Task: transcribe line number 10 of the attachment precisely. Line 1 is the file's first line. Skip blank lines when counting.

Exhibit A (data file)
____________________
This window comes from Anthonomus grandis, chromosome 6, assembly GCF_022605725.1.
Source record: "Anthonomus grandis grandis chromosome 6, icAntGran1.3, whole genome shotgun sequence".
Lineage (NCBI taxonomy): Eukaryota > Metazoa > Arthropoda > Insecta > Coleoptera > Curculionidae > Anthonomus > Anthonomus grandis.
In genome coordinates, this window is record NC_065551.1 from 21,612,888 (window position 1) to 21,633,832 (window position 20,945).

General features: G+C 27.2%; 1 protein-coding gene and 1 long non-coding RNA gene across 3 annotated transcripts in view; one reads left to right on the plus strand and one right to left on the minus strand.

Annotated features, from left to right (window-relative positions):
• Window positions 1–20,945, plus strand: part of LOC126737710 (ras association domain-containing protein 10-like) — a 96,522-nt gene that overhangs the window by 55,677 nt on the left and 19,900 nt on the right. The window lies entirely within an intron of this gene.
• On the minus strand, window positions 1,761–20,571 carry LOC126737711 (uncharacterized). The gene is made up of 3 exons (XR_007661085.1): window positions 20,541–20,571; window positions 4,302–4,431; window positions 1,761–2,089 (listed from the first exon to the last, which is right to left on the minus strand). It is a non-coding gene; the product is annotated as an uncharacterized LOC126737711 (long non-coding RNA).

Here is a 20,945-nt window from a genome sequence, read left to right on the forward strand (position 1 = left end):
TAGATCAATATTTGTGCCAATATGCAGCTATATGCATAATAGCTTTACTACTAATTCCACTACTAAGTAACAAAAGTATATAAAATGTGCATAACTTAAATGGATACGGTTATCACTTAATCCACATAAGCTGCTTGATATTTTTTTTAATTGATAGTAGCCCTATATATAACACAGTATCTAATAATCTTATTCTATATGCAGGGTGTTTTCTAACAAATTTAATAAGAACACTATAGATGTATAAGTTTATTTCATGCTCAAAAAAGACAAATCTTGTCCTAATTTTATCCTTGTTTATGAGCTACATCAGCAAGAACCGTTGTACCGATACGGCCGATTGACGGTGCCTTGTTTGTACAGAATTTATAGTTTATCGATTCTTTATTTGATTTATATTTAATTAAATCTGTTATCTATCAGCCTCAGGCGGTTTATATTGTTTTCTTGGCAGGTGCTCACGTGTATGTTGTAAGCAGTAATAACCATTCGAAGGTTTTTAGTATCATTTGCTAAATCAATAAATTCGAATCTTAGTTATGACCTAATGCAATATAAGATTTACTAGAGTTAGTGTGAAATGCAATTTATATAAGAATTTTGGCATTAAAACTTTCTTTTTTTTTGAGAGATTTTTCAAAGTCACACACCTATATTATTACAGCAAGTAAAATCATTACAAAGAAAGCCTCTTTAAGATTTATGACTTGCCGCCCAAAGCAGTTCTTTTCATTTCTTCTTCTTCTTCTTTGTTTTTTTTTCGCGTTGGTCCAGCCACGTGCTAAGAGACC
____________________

TAGATCAATATTTGTGCCAATATGCAGCTATATGCATAATAGCTTTACTACTAATTCCACTACTAAGTAACAAAAGTATATAAAATGTGCATAACTTAAATGGATACGGTTATCACTTAATCCACATAAGCTGCTTGATATTTTTTTTAATTGATAGTAGCCCTATATATAACACAGTATCTAATAATCTTATTCTATATGCAGGGTGTTTTCTAACAAATTTAATAAGAACACTATAGATGTATAAGTTTATTTCATGCTCAAAAAAGACAAATCTTGTCCTAATTTTATCCTTGTTTATGAGCTACATCAGCAAGAACCGTTGTACCGATACGGCCGATTGACGGTGCCTTGTTTGTACAGAATTTATAGTTTATCGATTCTTTATTTGATTTATATTTAATTAAATCTGTTATCTATCAGCCTCAGGCGGTTTATATTGTTTTCTTGGCAGGTGCTCACGTGTATGTTGTAAGCAGTAATAACCATTCGAAGGTTTTTAGTATCATTTGCTAAATCAATAAATTCGAATCTTAGTTATGACCTAATGCAATATAAGATTTACTAGAGTTAGTGTGAAATGCAATTTATATAAGAATTTTGGCATTAAAACTTTCTTTTTTTTTGAGAGATTTTTCAAAGTCACACACCTATATTATTACAGCAAGTAAAATCATTACAAAGAAAGCCTCTTTAAGATTTATGACTTGCCGCCCAAAGCAGTTCTTTTCATTTCTTCTTCTTCTTCTTTGTTTTTTTTTCGCGTTGGTCCAGCCACGTGCTAAGAGACC